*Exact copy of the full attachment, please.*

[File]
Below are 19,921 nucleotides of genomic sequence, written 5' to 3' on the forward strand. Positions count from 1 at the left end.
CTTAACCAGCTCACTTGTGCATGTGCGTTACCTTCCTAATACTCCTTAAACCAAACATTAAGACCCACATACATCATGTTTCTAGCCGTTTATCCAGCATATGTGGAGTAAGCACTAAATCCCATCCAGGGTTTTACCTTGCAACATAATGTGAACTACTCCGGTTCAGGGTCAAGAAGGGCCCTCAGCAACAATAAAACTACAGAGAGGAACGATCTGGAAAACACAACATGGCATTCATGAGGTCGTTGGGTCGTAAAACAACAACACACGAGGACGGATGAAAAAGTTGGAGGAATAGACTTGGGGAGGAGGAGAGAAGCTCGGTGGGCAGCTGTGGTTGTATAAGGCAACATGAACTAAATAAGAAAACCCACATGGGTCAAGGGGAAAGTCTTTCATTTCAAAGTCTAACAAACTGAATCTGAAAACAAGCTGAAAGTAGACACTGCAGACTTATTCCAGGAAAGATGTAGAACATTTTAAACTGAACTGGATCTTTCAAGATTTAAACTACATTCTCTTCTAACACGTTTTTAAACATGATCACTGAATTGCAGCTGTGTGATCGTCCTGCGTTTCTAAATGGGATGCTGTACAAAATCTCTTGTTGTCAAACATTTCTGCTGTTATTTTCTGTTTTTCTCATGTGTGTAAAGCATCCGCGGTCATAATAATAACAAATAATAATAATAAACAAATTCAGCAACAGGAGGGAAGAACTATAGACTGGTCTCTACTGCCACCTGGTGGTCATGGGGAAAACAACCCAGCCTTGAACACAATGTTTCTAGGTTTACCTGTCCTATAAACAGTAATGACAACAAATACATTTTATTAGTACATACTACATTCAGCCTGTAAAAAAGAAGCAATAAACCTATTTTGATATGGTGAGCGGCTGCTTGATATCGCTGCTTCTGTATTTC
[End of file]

Below are 19,921 nucleotides of genomic sequence, written 5' to 3' on the forward strand. Positions count from 1 at the left end.
CTTAACCAGCTCACTTGTGCATGTGCGTTACCTTCCTAATACTCCTTAAACCAAACATTAAGACCCACATACATCATGTTTCTAGCCGTTTATCCAGCATATGTGGAGTAAGCACTAAATCCCATCCAGGGTTTTACCTTGCAACATAATGTGAACTACTCCGGTTCAGGGTCAAGAAGGGCCCTCAGCAACAATAAAACTACAGAGAGGAACGATCTGGAAAACACAACATGGCATTCATGAGGTCGTTGGGTCGTAAAACAACAACACACGAGGACGGATGAAAAAGTTGGAGGAATAGACTTGGGGAGGAGGAGAGAAGCTCGGTGGGCAGCTGTGGTTGTATAAGGCAACATGAACTAAATAAGAAAACCCACATGGGTCAAGGGGAAAGTCTTTCATTTCAAAGTCTAACAAACTGAATCTGAAAACAAGCTGAAAGTAGACACTGCAGACTTATTCCAGGAAAGATGTAGAACATTTTAAACTGAACTGGATCTTTCAAGATTTAAACTACATTCTCTTCTAACACGTTTTTAAACATGATCACTGAATTGCAGCTGTGTGATCGTCCTGCGTTTCTAAATGGGATGCTGTACAAAATCTCTTGTTGTCAAACATTTCTGCTGTTATTTTCTGTTTTTCTCATGTGTGTAAAGCATCCGCGGTCATAATAATAACAAATAATAATAATAAACAAATTCAGCAACAGGAGGGAAGAACTATAGACTGGTCTCTACTGCCACCTGGTGGTCATGGGGAAAACAACCCAGCCTTGAACACAATGTTTCTAGGTTTACCTGTCCTATAAACAGTAATGACAACAAATACATTTTATTAGTACATACTACATTCAGCCTGTAAAAAAGAAGCAATAAACCTATTTTGATATGGTGAGCGGCTGCTTGATATCGCTGCTTCTGTATTTC